PARSA Job Corps and “Talk Time”…

In our youth program’s we include as much “talk time” as we can to give them a chance to voice their feelings or opinions as a part of developing their critical thinking skills. Sometimes we tell stories for them to think about and to talk about. As loving as the Afghan family is, traditionally the youth listen to their elders and do not express themselves. PARSA staff who run “talk time” listen. My son, Reese and I, with Haji had a “talk time” with boys in PARSA Job Corps # 1 yesterday. I always love this time with them as I learn so much and I am often surprised and inspired.
I asked them about “rosa” (fasting during Ramazan)and how the month was going for them with this. Two of them were fasting and a younger one was not.
I told a story about two Afghan’s I traveled with during Ramazan 10 years ago in Badakshan and Bamiyan, and how every day they would argue about “rosa” and the best way to do it as well as which way was the best Muslim way. And it seemed like every day they became angrier and crankier with each other as they fasted through the trip, and I became more annoyed with them. On the last day of our trip, we climbed a mountain and I found myself frightened when I went up and terrified when I started down. I was worried about them. I thought they might push each other down the mountain they seemed so mad at each other. I looked up when I took a rest, and there they were arm in arm helping each other down the mountainside laughing and teasing each other for the first time on the entire trip. I asked the “what happened?” when we got down.  “Ramazan!!!” they said merrily.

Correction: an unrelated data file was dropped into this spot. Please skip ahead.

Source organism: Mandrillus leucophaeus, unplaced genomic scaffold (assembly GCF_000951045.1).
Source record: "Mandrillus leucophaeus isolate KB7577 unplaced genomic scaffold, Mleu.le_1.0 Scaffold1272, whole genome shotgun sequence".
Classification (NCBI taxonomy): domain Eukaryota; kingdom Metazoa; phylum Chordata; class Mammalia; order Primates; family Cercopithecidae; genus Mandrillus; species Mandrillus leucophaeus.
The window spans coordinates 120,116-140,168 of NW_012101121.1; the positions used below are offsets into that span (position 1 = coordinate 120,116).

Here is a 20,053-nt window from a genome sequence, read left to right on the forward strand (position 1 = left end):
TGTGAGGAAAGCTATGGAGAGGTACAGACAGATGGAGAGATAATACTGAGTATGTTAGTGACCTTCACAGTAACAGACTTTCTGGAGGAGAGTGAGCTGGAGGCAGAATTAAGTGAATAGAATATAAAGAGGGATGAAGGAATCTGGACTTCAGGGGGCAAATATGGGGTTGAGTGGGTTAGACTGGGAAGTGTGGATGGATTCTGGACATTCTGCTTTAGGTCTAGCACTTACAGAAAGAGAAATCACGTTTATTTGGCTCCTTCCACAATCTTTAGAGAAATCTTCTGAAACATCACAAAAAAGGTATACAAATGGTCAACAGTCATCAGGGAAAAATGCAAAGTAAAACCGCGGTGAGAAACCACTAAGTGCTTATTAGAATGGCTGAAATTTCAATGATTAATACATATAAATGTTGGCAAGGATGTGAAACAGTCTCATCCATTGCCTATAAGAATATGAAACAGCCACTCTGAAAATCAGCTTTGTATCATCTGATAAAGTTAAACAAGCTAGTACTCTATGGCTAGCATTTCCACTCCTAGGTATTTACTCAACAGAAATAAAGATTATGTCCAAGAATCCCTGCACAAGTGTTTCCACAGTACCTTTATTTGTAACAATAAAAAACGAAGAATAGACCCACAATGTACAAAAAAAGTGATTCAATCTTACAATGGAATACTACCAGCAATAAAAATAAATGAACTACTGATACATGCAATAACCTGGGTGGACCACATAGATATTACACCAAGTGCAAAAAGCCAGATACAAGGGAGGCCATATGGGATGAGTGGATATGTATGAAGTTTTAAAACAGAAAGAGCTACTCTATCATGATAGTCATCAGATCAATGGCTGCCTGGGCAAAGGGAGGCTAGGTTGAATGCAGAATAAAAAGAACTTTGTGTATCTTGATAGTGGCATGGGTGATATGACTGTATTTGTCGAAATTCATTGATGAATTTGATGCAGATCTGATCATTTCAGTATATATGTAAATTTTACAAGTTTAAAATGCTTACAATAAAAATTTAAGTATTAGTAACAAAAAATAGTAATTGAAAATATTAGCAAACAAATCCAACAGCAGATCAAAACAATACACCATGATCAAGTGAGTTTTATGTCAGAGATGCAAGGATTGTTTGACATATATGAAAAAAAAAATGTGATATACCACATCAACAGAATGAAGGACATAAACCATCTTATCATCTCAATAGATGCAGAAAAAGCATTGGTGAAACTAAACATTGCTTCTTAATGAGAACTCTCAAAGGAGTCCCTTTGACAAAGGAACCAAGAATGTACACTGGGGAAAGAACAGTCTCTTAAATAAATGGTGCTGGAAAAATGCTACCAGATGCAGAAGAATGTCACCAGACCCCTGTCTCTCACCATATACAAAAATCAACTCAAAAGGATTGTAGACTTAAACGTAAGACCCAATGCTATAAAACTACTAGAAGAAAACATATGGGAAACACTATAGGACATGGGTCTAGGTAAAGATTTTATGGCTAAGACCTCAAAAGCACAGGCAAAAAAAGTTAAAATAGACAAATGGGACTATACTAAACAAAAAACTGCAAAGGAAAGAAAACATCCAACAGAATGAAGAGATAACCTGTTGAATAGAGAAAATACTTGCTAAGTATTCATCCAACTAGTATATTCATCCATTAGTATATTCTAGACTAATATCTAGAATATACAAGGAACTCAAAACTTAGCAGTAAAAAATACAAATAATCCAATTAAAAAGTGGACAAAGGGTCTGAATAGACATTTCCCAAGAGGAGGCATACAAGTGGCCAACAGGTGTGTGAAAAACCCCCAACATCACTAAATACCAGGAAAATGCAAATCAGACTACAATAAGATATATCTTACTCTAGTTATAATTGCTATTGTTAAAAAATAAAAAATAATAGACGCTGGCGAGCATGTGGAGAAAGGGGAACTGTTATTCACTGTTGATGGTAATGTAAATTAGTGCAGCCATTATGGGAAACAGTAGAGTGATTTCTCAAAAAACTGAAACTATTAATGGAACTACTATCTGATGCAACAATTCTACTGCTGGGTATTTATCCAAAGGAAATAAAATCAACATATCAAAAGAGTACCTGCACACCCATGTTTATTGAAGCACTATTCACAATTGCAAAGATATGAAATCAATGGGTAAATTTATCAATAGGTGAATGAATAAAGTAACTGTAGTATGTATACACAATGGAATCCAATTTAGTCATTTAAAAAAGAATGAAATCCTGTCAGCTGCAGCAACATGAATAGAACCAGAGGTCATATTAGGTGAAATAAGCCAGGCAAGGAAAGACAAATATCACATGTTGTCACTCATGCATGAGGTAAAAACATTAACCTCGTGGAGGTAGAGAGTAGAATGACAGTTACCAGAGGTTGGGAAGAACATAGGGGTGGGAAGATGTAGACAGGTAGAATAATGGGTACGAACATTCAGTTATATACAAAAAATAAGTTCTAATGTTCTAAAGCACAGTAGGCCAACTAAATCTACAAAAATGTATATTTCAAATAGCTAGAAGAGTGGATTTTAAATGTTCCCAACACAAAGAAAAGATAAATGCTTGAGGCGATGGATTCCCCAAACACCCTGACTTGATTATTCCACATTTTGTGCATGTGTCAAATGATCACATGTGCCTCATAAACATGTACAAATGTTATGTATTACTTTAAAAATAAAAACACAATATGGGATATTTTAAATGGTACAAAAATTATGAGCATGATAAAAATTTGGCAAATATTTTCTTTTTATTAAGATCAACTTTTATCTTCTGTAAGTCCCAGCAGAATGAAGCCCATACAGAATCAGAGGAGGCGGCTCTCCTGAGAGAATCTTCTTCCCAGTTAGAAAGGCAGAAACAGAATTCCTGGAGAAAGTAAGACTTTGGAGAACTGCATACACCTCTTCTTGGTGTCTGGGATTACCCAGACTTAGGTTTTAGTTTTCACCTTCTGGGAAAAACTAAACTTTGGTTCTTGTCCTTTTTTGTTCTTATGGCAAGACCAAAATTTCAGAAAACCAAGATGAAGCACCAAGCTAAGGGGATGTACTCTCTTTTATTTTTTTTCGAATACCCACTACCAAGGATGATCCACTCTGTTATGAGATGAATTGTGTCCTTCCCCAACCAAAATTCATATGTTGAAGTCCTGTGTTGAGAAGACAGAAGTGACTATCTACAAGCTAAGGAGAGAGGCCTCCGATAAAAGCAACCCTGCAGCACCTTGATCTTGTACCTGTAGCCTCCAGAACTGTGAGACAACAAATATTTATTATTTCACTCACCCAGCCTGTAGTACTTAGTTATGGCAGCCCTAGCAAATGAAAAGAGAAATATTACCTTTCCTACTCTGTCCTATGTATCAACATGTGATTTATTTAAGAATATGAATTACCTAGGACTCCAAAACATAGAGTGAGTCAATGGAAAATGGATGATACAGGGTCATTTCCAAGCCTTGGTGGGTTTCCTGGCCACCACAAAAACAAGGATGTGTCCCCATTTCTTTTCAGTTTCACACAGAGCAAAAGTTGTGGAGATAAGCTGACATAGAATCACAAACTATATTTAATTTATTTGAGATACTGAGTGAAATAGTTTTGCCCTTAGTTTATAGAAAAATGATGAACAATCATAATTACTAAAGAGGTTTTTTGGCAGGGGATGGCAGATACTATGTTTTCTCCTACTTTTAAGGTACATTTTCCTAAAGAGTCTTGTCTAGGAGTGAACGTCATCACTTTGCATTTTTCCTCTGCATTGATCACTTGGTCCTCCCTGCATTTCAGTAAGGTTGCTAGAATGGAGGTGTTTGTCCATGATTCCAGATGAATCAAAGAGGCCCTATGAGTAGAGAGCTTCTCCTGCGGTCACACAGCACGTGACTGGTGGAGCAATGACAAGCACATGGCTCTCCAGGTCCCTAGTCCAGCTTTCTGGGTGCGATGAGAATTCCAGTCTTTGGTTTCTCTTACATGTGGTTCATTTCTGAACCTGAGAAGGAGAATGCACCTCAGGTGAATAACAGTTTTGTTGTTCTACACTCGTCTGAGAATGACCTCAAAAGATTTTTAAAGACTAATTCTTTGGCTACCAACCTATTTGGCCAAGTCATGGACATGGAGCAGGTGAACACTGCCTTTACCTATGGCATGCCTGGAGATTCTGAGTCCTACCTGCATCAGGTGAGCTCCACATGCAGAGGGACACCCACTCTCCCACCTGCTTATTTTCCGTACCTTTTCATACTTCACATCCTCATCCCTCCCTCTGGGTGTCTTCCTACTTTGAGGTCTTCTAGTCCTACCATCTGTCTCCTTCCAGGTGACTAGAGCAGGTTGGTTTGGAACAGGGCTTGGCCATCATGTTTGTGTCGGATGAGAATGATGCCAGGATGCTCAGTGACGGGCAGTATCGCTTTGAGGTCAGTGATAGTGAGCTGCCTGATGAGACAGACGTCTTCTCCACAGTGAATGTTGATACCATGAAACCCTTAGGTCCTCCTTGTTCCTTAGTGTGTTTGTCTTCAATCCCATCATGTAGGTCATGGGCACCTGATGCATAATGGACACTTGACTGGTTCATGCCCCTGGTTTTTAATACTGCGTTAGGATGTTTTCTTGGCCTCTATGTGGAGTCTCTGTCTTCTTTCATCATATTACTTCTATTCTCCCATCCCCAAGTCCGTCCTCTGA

I asked the boys what my story meant to them.
Esmat said” Fasting is an honor as a Muslim.  Islam is a gentle religion and it teaches us to be gentle.” Farhad said” there is no arguing about good or bad Muslim.” and Mustafa said “It is hard but it is our job as Muslims to live our life according to the teachings of love by Mohammed.  It is really hard sometimes.”
I asked them “Tell me about how you have felt this last week with the bombing and other problems in the city.”
Farhad said, “We are used to it.”
“Are you not frightened, now?” I asked. Ehsmat said “I am frightened that people from other countries will think that all Afghans are like the people who are bombing us…that Islam is a violent religion, and that you will abandon us.  I am really frightened of that.”
I learn so much from them. Marnie

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